BERLIN (Reuters) - A fall in support and a government row over the refugee crisis raised the heat on German Chancellor Angela Merkel on Wednesday, forcing allies to defend the integrity of her coalition.
Germany, a favored destination for migrants, expects 800,000 to a million new arrivals this year. Many Germans feel the country cannot cope with the record influx.
As tempers frayed, Merkel’s conservatives met fierce resistance from their Social Democrat (SPD) coalition partners over plans for transit zones at border crossings to process refugees’ asylum requests. They have had to deny such centers would resemble concentration camps.
Asked whether the transit zone row heralded the end of the ruling coalition, Bavarian Interior Minister Joachim Herrmann told Deutschlandfunk radio: “No! We shouldn’t talk about the failure of the coalition every time (there is an argument).”
A Forsa poll showed support for Merkel’s conservatives had dropped one percent to 38 percent, its lowest level since June 2014.
Merkel is trying to steer a course between pressure from her conservatives - especially the Bavarian Christian Social Union (CSU), sister party of her Christian Democrats (CDU) - to take a harder line on refugees and SPD opposition to the transit zones.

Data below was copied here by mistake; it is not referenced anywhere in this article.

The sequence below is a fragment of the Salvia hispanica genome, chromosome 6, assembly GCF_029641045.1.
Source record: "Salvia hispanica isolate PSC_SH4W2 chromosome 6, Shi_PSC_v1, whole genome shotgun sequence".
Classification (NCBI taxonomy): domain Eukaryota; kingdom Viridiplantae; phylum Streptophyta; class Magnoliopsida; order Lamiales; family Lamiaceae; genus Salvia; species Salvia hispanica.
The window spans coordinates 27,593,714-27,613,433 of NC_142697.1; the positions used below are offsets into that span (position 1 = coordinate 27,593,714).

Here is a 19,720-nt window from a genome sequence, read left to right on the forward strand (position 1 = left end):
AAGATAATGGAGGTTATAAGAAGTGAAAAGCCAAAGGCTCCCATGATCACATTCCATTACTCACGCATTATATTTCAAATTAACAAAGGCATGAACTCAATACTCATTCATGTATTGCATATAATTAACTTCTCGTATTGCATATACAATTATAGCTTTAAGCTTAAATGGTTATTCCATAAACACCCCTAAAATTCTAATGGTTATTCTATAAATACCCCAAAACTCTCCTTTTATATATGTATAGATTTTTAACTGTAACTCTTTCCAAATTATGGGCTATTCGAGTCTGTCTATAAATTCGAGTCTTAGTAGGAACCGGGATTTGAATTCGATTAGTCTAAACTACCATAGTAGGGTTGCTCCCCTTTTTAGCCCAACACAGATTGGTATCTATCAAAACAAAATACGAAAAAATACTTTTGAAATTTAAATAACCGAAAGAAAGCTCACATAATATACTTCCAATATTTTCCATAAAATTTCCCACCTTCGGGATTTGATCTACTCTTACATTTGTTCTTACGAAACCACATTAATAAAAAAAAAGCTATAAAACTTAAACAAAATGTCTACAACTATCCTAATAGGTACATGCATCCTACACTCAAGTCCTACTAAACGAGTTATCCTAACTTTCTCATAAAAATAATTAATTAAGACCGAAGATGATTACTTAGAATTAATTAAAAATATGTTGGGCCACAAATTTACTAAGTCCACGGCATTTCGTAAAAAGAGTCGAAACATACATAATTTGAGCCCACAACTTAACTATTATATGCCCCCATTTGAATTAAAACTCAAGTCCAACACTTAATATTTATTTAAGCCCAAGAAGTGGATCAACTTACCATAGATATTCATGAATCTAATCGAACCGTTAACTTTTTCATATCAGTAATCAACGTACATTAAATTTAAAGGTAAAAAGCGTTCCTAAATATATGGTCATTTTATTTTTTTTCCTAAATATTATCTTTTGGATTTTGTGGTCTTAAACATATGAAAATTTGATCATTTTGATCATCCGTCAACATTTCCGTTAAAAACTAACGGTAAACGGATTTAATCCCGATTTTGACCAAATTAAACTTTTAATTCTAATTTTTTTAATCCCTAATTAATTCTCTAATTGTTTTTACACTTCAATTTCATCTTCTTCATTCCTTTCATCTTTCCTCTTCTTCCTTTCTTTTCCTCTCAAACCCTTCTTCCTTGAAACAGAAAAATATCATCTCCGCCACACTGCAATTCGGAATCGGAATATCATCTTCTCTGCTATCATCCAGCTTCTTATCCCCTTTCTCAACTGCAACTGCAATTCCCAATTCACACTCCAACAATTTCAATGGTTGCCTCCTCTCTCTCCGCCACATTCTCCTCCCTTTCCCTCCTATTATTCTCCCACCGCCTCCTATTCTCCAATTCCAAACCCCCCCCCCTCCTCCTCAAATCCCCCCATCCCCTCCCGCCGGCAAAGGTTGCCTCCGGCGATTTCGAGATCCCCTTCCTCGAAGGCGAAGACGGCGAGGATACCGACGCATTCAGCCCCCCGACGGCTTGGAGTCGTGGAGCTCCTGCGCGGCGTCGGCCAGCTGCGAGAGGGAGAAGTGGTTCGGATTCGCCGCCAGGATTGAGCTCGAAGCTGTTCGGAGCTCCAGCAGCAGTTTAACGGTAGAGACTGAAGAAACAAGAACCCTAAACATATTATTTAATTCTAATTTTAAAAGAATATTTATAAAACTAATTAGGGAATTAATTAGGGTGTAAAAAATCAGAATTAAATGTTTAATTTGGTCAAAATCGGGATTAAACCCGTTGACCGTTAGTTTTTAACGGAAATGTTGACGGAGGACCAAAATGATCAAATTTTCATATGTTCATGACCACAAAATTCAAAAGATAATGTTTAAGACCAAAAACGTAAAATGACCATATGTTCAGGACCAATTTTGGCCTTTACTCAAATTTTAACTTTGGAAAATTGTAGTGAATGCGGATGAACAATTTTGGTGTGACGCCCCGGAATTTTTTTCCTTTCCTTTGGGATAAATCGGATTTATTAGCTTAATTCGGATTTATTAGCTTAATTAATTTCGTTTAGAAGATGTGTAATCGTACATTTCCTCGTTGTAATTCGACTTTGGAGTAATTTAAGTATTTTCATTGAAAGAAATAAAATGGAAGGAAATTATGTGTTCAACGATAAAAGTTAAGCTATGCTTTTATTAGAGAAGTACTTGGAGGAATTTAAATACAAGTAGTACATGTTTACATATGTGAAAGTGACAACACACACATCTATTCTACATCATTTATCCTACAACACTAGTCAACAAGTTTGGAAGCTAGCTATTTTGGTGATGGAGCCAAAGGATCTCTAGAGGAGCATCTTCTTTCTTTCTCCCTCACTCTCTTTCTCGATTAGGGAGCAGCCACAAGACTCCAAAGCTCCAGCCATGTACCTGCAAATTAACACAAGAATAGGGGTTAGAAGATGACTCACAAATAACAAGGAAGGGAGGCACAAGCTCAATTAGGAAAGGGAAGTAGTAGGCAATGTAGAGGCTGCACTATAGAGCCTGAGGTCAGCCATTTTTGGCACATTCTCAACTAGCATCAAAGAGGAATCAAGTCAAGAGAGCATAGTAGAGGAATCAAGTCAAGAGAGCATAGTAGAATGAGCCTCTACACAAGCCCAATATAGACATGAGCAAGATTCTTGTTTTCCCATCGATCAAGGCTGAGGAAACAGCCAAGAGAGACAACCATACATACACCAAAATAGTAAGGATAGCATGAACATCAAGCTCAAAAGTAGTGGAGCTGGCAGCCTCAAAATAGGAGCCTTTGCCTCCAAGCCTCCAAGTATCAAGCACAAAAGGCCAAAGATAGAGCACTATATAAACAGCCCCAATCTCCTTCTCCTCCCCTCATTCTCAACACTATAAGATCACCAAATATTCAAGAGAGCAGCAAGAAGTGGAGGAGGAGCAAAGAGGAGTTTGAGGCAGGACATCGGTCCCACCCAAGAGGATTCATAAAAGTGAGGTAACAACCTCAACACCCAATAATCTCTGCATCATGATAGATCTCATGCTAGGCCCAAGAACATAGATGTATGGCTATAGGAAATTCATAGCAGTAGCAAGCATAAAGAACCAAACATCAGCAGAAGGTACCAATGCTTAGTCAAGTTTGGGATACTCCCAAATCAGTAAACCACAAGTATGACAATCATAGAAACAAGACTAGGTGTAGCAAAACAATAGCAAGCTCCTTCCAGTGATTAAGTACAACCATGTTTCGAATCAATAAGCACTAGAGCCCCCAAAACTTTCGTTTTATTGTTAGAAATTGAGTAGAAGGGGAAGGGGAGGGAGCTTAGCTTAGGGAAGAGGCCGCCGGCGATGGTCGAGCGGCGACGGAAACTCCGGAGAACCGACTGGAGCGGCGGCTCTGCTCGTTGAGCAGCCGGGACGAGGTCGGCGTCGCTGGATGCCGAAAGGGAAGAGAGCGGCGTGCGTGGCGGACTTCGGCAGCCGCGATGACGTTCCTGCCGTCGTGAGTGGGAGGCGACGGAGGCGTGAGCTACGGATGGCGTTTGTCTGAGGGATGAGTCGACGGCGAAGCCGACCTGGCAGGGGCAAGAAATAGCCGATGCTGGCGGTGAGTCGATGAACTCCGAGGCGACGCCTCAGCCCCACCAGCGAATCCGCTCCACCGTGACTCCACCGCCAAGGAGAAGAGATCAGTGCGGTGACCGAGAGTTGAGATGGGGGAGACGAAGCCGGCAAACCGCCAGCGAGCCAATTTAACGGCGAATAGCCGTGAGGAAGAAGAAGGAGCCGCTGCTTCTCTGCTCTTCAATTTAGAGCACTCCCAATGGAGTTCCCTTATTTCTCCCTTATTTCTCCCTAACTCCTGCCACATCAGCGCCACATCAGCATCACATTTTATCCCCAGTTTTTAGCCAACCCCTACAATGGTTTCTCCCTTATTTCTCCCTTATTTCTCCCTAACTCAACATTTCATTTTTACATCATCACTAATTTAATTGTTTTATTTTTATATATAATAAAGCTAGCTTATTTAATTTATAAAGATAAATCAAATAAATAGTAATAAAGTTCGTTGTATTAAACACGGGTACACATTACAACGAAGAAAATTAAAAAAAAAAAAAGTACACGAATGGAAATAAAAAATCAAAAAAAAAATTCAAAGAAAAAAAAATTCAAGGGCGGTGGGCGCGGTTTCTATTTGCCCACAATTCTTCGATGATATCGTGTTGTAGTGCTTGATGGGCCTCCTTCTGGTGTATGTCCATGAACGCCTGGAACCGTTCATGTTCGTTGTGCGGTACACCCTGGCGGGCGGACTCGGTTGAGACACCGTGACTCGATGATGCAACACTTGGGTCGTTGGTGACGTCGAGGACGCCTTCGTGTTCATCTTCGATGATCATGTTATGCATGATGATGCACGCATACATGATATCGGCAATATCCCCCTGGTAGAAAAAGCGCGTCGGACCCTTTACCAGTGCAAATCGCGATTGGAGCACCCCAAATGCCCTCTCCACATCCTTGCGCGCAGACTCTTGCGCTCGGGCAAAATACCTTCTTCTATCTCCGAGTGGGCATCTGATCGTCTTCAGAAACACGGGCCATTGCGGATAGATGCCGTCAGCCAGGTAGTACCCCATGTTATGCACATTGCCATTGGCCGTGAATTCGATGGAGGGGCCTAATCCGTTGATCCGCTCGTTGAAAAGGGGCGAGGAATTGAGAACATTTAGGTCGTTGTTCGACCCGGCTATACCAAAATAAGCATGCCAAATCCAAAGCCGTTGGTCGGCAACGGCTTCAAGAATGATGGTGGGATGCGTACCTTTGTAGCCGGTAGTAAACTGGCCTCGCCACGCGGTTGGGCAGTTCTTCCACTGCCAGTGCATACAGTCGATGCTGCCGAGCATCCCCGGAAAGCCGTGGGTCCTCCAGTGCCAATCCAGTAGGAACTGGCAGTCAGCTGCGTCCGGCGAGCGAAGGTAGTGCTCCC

Bavaria is the first point of entry for many migrants and the state has threatened to take the government to court unless it tries to limit the flow of asylum-seekers.
The CDU-run Interior Ministry has drawn up a draft bill that provides for the transit zones, which would hold refugees at border crossings so asylum requests can be examined before they are allowed in.
SPD leader Sigmar Gabriel has dubbed the centers “detention zones”. Responding to such criticism, CSU lawmaker Stephan Mayer told Deutschlandfunk on Tuesday: “This is not about concentration camps.”
WE CAN, CAN‘T WE?
Merkel also faces increased pressure from her own conservatives to end the open-door policy she has pursued with the catchphrase: “We can do this!”
A YouGov poll on Tuesday showed that 56 percent of people surveyed thought there were already too many refugees in Germany and that the country could not cope with more.
Finance Minister Wolfgang Schaeuble on Tuesday questioned whether all refugees should receive the same benefits as others in Germany.
“If we pay out from the first day as much Hartz IV (benefits) to such people - who we first need to teach to speak and write the (German) language - as to someone who has worked for 30 years and is now unemployed, what will a trade unionist say to his members?” he asked.
At a meeting of the conservatives’ parliamentary group on Tuesday, Merkel resisted pressure to tighten border controls and turn away refugees arriving via Austria.
“Her dominance over the party has suffered a bit,” said Gero Neugebauer, political scientist at Berlin’s Free University.
But he added that she could afford to stand firm.
“There is no one else who is ready to be chancellor,” he said. “That is Merkel’s strength.”
Additional reporting by Michelle Martin and Klaus Lauer; Editing by Michael Nienaber and Andrew Roche